In the apartment building, the Jalal’s live on the floor above the petty warring Asranis and Pataks are perhaps the most intriguing couple, married together despite glaring differences. She a simple muslim, he a philosopher and intellectual compelled by a romantic desire to craft her into ‘a multifaceted jewel, able to hold her own with razor wit and glittering personality’ (142). This ‘Pygmalion-like’ project ultimately fails however as Mr Jalal in spite of his persistence realises that Arifa, his wife, is far from the blank slate he had once perceived, ‘she came programmed with ideas of her own, convictions he had not been able to dislodge, beliefs he might never exorcise’ (143). Mr Jalal perhaps restricted in understanding fails to appreciate the nature and extent of this ‘flaw’, religion:

‘What was it about Arifa’s faith that had such tenacity in the face of his efforts? How could he have underestimated it so disastrously? He had always been proud of his conversance with not only Islam, but all the major religions of the world. He could explain how different beliefs arose and melded with their parent philosophies, detail obscure rituals from Africa to  the Amazon practiced in the name of worship. Why, then, did he not understand the mechanism of faith? What did religion do to people, to provoke such obstinacy, such hysteria – how did it push people to the stage of torturing themselves and killing each other?
        He had always assumed it was a flaw in people, a human failing, that created this need to believe in something beyond the ordinary. Religion existed to control society, to monitor those without the capacity to think things through for themselves, to provide promises and shimmering images in the sky, so that the urges of the masses could be calmed and regulated. What, after all, did the word ‘faith’ connote, except a willing blindness to the lack of actual proof? It was only natural that Arifa, with her untended intellect, had to lean on the crutch of faith to negotiate the inscrutability of life. Whereas he did not, in fact could not, have any use for the same.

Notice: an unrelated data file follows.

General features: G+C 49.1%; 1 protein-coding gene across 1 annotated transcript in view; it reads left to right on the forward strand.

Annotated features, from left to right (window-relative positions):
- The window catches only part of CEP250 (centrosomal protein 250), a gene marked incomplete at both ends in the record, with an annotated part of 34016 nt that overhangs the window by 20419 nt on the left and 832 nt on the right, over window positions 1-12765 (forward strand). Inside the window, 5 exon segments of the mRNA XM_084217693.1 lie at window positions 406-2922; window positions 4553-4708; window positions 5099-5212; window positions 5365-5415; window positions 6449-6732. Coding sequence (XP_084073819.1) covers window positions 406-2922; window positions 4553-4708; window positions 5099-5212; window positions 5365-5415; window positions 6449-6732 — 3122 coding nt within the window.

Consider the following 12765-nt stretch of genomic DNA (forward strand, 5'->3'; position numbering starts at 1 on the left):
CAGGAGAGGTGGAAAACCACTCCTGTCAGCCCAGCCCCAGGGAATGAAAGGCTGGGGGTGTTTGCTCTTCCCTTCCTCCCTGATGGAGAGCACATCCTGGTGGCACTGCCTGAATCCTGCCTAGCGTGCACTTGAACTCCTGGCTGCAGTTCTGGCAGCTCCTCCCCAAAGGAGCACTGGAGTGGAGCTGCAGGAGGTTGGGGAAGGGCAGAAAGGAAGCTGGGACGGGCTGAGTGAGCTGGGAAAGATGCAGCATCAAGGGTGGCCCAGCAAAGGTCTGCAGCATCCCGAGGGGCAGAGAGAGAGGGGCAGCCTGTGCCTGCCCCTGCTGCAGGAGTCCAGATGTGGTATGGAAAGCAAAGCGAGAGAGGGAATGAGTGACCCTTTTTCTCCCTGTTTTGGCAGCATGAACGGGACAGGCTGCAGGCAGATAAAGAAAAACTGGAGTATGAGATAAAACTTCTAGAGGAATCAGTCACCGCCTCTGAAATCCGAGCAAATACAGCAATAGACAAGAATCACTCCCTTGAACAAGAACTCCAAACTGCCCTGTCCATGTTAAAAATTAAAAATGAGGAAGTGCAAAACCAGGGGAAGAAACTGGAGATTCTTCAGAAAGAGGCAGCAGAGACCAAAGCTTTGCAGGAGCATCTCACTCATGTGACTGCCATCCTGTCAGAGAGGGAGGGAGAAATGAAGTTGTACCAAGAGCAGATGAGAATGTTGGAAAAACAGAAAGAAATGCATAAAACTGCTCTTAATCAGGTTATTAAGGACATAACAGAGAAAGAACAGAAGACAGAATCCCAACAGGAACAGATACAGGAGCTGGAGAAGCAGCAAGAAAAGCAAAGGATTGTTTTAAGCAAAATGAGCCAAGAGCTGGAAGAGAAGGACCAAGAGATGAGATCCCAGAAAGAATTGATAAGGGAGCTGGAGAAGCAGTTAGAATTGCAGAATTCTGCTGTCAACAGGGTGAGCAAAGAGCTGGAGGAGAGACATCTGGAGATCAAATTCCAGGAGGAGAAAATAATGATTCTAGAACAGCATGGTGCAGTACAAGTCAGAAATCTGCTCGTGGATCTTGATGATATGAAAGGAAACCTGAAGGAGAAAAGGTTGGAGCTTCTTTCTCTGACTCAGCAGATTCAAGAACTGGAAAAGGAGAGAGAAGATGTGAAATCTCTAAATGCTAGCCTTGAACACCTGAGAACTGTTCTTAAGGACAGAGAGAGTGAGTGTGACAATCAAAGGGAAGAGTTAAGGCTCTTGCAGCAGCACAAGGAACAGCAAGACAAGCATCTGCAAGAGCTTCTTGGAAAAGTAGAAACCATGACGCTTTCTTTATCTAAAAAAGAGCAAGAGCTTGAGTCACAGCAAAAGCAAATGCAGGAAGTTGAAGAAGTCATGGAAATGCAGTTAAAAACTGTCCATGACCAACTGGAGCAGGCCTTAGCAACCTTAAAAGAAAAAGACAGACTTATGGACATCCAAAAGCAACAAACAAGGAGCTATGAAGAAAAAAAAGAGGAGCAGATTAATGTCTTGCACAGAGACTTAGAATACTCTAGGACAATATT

But then an unexpected doubt arose in Mr. Jalal’s mind. What if he was being too arrogant? What if there was another dimension to faith, another way of understanding it, of experiencing it, of which he was simply not capable? What if the shotcoming lay not with Arifa’s outlook, but his own – if it was he who was limited, closed-minded? After all, wasn’t he constantly amazed at the number of very smart people who were believers – hadn’t even Einstein professed the existence of God?’ -pp.143-4

So begins Mr Jalal’s attempt, investigation and experiment into enlightenment, involving a healthy programme of renunciation, deprivation and discomfort.

I wonder what Suri’s narrative concludes regarding Mr Jalal’s journey.

Published in: on January 8, 2010 at 8:56 am  Leave a Comment  

A Passage to India – Life Between Worlds

There’s a wondeful passage that seems to define life as a transcient trifle where what is really important is the snatching and appreciation of moments of beauty, for it is beauty that characterises this quick burst of humanity and makes it beyond bearable, but enjoyable:

‘The poem had done no ‘good’ to anyone, but it was a passing reminder, a breath from the divine lips of beauty, a nightingale between two worlds of dust. Less explicit than the call to Krishna, it voiced our loneliness nevertheless, our isolation, our need for the Friend who never comes yet is not entirely disproved.’ – p.119

Religion vs Beauty. It recalls a particular metaphor in a poem I can’t for the life of me recall where life is reduced to a bird flying in from the cold to enjoy the warmth and tremendous excitement of a festive feast in an instant before exiting through another open window. Two worlds of dust separated by life.

If anyone knows the poem, please put me out of my misery, there’s a connection awaiting conclusion.

Published in: on December 23, 2009 at 4:12 pm  Leave a Comment